Sexual reproduction results in a mixture of genetic characteristics in the offspring, so each plant will appear slightly different from its parents and each other. Because maintenance of genetic diversity is so important in ecosystem management and restoration projects, seed propagation is encouraged whenever possible. It is easier to capture and preserve biodiversity with seeds than with vegetative propagation (Figure 1).
Availability of propagation material, time constraints, and economics must be considered. Many native plants do not produce good seed crops each year, so it may be impossible to obtain enough seeds. This is especially true for emergency projects, such as fire restoration, when crops must be grown in a very short time. As for economics, seed propagation is almost always less expensive than vegetative propagation, which involves more hand labor and often requires special equipment and structures.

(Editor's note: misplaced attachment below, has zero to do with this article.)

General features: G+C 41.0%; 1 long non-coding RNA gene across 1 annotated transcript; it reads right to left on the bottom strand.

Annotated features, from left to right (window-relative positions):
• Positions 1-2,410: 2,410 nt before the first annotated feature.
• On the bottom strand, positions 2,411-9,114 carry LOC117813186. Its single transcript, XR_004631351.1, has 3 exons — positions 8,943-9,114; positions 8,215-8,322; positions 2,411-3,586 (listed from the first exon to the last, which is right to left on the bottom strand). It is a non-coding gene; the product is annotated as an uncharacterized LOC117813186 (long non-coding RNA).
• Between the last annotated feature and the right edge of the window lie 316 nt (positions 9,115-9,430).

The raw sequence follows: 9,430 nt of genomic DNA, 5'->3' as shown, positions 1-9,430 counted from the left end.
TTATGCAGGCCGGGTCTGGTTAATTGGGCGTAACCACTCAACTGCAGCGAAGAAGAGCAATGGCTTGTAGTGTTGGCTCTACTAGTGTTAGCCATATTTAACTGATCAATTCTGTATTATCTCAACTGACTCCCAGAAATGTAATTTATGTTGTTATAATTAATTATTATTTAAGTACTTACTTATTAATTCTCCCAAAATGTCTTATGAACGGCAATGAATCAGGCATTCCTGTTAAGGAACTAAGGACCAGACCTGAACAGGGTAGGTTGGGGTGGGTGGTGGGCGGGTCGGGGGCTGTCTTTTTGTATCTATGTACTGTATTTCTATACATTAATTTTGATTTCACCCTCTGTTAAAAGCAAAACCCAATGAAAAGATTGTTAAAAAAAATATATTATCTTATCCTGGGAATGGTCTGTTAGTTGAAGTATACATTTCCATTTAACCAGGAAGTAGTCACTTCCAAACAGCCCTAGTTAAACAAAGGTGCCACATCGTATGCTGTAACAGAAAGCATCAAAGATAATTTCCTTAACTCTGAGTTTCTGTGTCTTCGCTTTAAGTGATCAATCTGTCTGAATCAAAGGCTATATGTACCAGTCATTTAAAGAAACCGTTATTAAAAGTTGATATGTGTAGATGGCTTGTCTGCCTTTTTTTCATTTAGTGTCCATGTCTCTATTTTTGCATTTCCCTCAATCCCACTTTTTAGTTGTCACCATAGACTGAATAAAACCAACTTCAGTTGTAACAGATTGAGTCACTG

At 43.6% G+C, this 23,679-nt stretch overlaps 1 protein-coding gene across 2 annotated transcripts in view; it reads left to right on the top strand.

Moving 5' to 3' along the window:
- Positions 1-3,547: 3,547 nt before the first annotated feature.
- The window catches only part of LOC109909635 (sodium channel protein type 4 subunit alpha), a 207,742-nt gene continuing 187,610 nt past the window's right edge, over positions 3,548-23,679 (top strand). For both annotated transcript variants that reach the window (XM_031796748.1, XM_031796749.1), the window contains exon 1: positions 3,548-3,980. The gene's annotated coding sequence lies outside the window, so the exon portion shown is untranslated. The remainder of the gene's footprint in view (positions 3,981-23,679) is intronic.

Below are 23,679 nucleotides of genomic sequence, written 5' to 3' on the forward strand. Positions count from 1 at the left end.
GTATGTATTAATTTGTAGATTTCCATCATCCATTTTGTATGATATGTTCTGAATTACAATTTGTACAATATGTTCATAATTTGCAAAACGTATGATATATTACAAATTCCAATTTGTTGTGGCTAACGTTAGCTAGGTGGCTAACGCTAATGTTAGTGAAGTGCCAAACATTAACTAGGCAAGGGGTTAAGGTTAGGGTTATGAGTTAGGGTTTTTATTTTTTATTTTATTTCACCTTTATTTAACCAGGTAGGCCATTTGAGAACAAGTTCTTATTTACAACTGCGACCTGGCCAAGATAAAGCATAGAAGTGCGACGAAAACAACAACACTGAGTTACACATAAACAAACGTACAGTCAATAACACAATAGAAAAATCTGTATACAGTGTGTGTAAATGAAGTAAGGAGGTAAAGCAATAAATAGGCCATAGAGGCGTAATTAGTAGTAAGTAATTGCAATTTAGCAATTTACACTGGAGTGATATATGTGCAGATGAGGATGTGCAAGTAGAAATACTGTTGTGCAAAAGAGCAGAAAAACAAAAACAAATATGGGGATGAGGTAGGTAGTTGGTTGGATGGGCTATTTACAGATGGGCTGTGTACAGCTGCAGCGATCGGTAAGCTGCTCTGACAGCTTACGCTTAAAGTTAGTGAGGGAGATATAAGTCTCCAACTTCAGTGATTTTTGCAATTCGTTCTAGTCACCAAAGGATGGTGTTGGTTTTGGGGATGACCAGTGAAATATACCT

Type of nursery -Native plants can be produced in either container nurseries or bareroot nurseries. Although some natives are produced bareroot, most are grown in containers because they offer more flexibility in scheduling, and can be grown in a shorter period. In particular, the size and shape of native plant seeds limits how they can be grown. Most commercial conifers have relatively small, smooth seeds that can be easily sown in bareroot seedbeds. Most other natives, however, have seeds that are very small, irregularly-shaped, or have appendages that make mechanized sowing difficult if not impossible. All these characteristics make container propagation much more attractive.